If you can access cheap housing in an emergency, and you don't have dependents, then it's pretty easy to bring your costs to close to zero. Pay down that debt!

Kristin

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Re: continue saving or pay down student loan?
« Reply #4 on: October 20, 2013, 03:58:54 AM »
OK, so here is what we have:
Does your wife work for pay?
Yes, part time nurse assistant and finishing nursing school in May 2014.  She will then moving straight into a master's program to earn her NP.  She will either be able to work part-time or full-time as a RN starting in June 2014, so our income will drastically increase in 8 months (almost double).

Do either or both of your jobs provide health insurance?
Yes, my job provides health insurance for both of us.

Do you have children?
No children, but planning to start in the about a year.

How secure do you think your jobs are?
My job is very secure.  I have been will the company for over 3 years and received 2 promotions in that time.  If something were to happen, there are direct competitors in the area that I could probably work for immediately.

How low could your expenses go in an emergency?
Our $6,000 emergency fund could cover 2.5 months of our current spending, but I think we could stretch that to about 4 months in a crisis and cut back to bare essentials. 

What percent of your total income are you currently spending?
I am contributing 6% of my income to my 401k, my employer matches that and provides an addtional 6% for a total of 18%.  We also have IRA accounts, but not currently contributing to those.

If your emergency fund were to run out, what would your plan be? (Move in with family, sell the vacation home, nothing?)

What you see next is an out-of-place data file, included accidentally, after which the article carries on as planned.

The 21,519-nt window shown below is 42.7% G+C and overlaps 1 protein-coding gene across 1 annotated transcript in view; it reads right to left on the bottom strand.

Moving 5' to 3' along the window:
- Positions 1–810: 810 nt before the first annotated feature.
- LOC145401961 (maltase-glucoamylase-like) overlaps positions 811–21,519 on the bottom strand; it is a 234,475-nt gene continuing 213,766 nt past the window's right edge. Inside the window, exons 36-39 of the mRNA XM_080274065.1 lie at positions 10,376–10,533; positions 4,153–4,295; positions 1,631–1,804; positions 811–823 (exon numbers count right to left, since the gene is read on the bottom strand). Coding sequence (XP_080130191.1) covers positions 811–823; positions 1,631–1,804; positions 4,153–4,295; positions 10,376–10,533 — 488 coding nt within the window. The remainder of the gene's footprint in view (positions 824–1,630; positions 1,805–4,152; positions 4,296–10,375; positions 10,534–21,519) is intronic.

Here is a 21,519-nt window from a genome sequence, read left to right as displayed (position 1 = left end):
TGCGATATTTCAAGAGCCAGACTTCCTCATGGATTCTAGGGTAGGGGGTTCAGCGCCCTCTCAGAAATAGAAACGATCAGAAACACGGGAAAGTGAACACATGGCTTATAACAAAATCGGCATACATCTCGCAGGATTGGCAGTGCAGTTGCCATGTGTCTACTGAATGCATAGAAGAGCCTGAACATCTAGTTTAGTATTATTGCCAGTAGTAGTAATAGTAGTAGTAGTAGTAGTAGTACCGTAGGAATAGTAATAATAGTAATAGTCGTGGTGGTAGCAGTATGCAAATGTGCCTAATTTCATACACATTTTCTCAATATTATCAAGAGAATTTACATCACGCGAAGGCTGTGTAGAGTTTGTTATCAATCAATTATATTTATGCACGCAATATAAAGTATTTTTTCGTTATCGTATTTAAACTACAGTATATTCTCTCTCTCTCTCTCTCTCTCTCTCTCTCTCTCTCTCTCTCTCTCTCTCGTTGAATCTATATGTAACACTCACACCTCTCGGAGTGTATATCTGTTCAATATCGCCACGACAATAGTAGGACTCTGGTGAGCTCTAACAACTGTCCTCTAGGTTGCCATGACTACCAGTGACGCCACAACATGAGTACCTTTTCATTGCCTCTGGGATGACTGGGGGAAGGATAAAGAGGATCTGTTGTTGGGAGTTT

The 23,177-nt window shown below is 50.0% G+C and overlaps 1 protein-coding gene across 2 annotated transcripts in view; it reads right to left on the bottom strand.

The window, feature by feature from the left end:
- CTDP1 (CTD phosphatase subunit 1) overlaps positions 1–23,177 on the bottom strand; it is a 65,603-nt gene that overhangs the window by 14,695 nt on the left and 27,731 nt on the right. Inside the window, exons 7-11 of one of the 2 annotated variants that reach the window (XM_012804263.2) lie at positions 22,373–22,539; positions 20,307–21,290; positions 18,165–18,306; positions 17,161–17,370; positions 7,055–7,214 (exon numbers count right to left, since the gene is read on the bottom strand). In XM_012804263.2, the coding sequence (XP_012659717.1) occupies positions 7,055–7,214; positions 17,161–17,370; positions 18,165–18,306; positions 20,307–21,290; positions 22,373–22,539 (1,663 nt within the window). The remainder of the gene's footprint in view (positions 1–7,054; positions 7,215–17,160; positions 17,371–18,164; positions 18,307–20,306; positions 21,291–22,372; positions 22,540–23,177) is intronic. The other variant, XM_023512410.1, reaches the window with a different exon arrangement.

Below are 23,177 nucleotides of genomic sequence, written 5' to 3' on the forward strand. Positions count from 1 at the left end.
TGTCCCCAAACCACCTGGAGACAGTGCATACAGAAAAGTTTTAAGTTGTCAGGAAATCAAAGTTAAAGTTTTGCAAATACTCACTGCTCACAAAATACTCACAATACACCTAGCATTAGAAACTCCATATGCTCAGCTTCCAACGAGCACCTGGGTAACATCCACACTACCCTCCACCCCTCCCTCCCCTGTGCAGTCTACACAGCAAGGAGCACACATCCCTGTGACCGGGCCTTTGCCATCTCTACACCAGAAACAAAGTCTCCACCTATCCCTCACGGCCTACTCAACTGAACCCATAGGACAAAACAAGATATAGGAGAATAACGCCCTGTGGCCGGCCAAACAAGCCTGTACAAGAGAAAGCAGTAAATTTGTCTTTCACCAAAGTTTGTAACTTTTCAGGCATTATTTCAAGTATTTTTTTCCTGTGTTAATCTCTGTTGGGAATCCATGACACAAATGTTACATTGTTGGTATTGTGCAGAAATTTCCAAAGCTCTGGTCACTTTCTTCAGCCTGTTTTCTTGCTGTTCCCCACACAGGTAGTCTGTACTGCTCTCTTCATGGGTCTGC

What are the likely "emergencies"?  (Medical deductibles, car repair, dental work, job loss)
What type of quick credit do you have available (Credit card limits, home equity line of credit?)

I do have a Visa Card with a $15,000 limit, and I get 0% offers all the time.  I hate using CC's, but I would if need be.



Stache In Training

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Re: continue saving or pay down student loan?
« Reply #5 on: October 20, 2013, 08:46:02 PM »
With those answers, I'd probably have to agree with Starry C.  Pay down the debt. 

My students loans didn't, (but I've heard of other's that did/do, and many mortgages do, for an example.) but if you pay ahead, sometimes at the end of the year, they'll "re-evaluate" and lower the payment amount.  It's to make sure you're still paying for the entire term, i.e. more interest for them.  But with a lower payment, you'll be able to either save more after the "re-evaluation," as I understand you may want more of an emergency fund.  Or just keep paying off more.  Just food for thought, in case you lien holder "re-evaluates."

Good luck!

Kristin

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Re: continue saving or pay down student loan?
« Reply #6 on: October 21, 2013, 02:06:35 AM »
Thanks everyone!

I was feeling that the $6,000 is probably sufficient for most temporary emergencies like auto repair, house repair, etc.  But this gives me the reassurance I needed that I'm not way off base.
I agree that I will probably continue to put $100 - $200/month into savings to build up an extra fund for investments; but I will now focus on throwing everything else at this student loan.
I appreciate the feedback about student loans re-evaluating the payment amount at the end of the year.  I have not heard this before, but all of my loans are Federal.  So I will definitely see in January if there is an adjustment and report back. That would certainly provide some flexibility in the future if the budget needs to be adjusted.

Thanks again!

Kristin

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Re: continue saving or pay down student loan?
« Reply #7 on: October 22, 2013, 09:16:38 PM »
That sounds like a great plan.  Continue saving a bit, to give you that piece of mind, but put everything else towards paying off your debt. I like it!

I hope your student loans do do (<-hehe) the "re-evaluation." (I'm sure there is an actual term for it.)  My loans were federal too, but were then held via a local bank, and that's who I made the checks out to.  Either way, you should be able to call and ask someone so that you don't have to wait till January to see if it's available.  If you wait, and they don't, then you're probably stuck till next year.  I'd contact them before hand, and see if you can request that a re-evaluation happens.  The worst they are going to say is no, and then you're right back to your plan.  But if they can, then you know to put every penny you can towards it in the next 2 months.  Does that make sense?